- Creating competitive profiles for each competitor.
- Analyzing and deciding what to prioritize for the roadmap.
You need to know how your product's performing compared to competitors and what users are saying about them. Their user reviews are a great source of insights and when analyzed correctly, can provide those crucial revelations which you can put into the competitive matrix.
But how do you monitor and collect this data effectively?
Solutions like AppFollow's Compare feedback tool gives you access to industry benchmarks for app reviews and your market position, as well as how they compare to those of your competitors. But most importantly, it allows you to effortlessly compare across your market differences in:
- sentiment scores
- satisfaction levels
- bug reports
You can also compare user feedback and customer experience across markets and regions. It helps you better understand the competitive app landscape and is the perfect tool when performing a competitor analysis. You'll have the ability to understand responses to competitors' features releases, common feature requests, and the types of bugs reports. This helps you to develop the things which your competitors' users are seeking. Learn more about Compare feedback here.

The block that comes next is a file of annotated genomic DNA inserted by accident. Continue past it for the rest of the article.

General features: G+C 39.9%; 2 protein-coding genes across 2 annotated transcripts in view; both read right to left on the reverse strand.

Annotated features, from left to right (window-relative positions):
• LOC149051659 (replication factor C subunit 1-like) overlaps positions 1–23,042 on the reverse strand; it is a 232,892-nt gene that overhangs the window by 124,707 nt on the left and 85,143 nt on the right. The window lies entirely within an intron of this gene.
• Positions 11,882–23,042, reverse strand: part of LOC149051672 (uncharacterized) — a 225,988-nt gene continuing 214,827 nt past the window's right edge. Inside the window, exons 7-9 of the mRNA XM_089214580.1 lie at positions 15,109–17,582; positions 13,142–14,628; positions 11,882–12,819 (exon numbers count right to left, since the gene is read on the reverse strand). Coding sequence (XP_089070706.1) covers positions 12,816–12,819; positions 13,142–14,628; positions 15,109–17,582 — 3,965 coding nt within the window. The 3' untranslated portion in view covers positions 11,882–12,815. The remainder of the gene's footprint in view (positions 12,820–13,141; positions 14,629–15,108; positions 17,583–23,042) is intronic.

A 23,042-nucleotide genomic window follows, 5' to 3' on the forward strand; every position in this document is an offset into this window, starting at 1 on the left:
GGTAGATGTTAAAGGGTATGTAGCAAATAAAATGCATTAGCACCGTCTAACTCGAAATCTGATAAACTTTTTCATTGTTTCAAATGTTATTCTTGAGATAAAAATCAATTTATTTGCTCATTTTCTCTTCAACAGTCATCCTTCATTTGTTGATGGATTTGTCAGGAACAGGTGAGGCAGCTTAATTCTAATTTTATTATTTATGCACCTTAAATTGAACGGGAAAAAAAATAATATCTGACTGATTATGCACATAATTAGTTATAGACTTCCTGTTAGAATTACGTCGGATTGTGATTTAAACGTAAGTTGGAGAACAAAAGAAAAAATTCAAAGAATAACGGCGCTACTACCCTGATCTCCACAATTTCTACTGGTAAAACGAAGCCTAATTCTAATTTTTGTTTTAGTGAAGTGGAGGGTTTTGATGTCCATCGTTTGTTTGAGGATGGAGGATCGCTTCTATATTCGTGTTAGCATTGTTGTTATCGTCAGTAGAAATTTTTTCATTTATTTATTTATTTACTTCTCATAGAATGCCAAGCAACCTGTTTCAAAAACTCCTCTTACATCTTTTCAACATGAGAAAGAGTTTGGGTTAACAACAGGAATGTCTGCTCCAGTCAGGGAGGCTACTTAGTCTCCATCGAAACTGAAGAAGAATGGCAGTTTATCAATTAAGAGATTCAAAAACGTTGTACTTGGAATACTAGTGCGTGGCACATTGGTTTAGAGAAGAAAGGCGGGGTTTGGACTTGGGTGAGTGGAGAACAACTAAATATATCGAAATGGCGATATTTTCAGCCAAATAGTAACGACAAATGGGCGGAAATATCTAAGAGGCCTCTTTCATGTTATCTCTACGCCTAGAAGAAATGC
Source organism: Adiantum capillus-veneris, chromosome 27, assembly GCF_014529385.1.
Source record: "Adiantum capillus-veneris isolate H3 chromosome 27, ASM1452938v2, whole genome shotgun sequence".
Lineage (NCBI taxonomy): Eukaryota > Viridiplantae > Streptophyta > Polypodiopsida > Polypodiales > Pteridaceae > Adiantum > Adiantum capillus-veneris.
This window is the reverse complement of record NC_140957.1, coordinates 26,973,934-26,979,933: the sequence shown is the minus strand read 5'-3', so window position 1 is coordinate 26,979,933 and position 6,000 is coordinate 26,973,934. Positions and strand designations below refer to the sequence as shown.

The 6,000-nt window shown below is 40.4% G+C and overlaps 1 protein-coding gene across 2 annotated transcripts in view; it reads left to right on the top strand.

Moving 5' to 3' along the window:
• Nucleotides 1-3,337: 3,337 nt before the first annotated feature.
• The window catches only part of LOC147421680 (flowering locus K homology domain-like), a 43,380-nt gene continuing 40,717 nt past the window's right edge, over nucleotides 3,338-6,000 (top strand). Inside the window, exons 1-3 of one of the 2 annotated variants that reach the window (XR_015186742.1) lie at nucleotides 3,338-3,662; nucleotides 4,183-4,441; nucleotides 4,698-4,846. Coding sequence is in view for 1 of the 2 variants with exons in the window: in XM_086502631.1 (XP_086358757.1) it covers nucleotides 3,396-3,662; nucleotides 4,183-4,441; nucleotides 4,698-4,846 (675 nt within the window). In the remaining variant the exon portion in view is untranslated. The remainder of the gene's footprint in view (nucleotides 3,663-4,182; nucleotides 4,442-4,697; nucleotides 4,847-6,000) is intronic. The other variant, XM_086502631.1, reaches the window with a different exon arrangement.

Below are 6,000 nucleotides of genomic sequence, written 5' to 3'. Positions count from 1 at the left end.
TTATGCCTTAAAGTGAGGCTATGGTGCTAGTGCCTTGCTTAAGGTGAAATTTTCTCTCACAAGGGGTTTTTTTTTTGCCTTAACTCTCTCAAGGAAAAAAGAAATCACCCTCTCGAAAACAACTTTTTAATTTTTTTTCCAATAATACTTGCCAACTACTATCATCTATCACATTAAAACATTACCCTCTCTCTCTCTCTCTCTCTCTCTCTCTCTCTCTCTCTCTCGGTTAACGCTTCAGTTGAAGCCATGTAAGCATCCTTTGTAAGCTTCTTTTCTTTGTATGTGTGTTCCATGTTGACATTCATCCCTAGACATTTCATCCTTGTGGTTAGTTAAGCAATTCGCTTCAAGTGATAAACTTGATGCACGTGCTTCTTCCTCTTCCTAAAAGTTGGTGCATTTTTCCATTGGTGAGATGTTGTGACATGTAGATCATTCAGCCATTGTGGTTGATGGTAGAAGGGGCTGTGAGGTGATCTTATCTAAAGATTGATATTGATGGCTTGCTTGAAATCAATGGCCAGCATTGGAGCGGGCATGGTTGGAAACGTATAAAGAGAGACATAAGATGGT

The value for marketing
As a marketer, you're responsible for developing and executing a strategy to cultivate growth. But it's not always easy to target users and compete without having an understanding of where things stand in regard to market share. This is what you need to find out through a market competitor analysis.
Competitive assessment checklist for your app’s growth strategy:
- Who the market leaders are across geographical markets.
- How impactful the brands are in attracting organic traffic (brand power).
- Brand store performance— Search visibility, Ratings & Reviews, featuring & updates.
- Traffic distribution & reach across non-branded Search.
These factors can be tracked and compared through competitor analysis. With tools like AppFollow's Compare discovery, you can analyze your app's market regarding performance insights and uncover market trends.
At the same time, by using AppFollow’s Compare feedback tool, you’re able to find insights about competitor apps from their users in reviews which you can leverage in your marketing campaigns and advertising.
For example, let’s say during your competitor analysis, you find that several of your competitors have many users complaining about poor customer support in reviews. This is a key opportunity to put into your competitive matrix and compare competitor profiles. If possible, you can harness what you find by including it in your marketing messaging — that your company offers stellar customer support, which may encourage some users to switch over to your app.